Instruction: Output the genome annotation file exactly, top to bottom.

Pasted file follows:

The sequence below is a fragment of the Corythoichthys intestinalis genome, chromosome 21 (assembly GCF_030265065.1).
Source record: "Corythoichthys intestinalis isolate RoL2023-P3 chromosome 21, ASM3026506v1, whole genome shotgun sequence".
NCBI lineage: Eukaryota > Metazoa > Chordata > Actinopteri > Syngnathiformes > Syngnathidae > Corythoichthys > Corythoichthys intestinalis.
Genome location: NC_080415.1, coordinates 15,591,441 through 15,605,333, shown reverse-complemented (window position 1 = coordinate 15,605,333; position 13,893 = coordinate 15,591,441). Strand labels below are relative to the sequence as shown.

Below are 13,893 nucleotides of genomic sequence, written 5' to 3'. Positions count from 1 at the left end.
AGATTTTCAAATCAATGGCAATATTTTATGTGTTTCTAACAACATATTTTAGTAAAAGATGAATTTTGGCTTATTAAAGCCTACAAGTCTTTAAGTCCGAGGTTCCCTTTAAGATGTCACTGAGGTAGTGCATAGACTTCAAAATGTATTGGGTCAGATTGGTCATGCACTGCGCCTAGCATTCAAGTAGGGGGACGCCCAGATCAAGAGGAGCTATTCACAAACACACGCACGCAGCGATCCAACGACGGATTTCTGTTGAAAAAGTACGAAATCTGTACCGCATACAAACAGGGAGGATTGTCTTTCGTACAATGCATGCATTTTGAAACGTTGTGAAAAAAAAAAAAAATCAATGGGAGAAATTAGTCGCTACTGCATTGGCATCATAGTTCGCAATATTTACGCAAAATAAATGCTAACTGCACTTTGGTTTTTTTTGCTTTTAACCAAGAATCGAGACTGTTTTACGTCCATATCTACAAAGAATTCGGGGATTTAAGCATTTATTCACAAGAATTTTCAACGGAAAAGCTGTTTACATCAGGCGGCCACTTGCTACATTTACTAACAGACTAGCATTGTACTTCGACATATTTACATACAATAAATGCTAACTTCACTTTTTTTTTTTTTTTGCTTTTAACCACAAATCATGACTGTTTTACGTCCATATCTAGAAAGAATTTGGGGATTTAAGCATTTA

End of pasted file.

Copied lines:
The sequence below is a fragment of the Corythoichthys intestinalis genome, chromosome 21 (assembly GCF_030265065.1).
Source record: "Corythoichthys intestinalis isolate RoL2023-P3 chromosome 21, ASM3026506v1, whole genome shotgun sequence".
NCBI lineage: Eukaryota > Metazoa > Chordata > Actinopteri > Syngnathiformes > Syngnathidae > Corythoichthys > Corythoichthys intestinalis.
Genome location: NC_080415.1, coordinates 15,591,441 through 15,605,333, shown reverse-complemented (window position 1 = coordinate 15,605,333; position 13,893 = coordinate 15,591,441). Strand labels below are relative to the sequence as shown.

Below are 13,893 nucleotides of genomic sequence, written 5' to 3'. Positions count from 1 at the left end.
AGATTTTCAAATCAATGGCAATATTTTATGTGTTTCTAACAACATATTTTAGTAAAAGATGAATTTTGGCTTATTAAAGCCTACAAGTCTTTAAGTCCGAGGTTCCCTTTAAGATGTCACTGAGGTAGTGCATAGACTTCAAAATGTATTGGGTCAGATTGGTCATGCACTGCGCCTAGCATTCAAGTAGGGGGACGCCCAGATCAAGAGGAGCTATTCACAAACACACGCACGCAGCGATCCAACGACGGATTTCTGTTGAAAAAGTACGAAATCTGTACCGCATACAAACAGGGAGGATTGTCTTTCGTACAATGCATGCATTTTGAAACGTTGTGAAAAAAAAAAAAAATCAATGGGAGAAATTAGTCGCTACTGCATTGGCATCATAGTTCGCAATATTTACGCAAAATAAATGCTAACTGCACTTTGGTTTTTTTTGCTTTTAACCAAGAATCGAGACTGTTTTACGTCCATATCTACAAAGAATTCGGGGATTTAAGCATTTATTCACAAGAATTTTCAACGGAAAAGCTGTTTACATCAGGCGGCCACTTGCTACATTTACTAACAGACTAGCATTGTACTTCGACATATTTACATACAATAAATGCTAACTTCACTTTTTTTTTTTTTTTGCTTTTAACCACAAATCATGACTGTTTTACGTCCATATCTAGAAAGAATTTGGGGATTTAAGCATTTA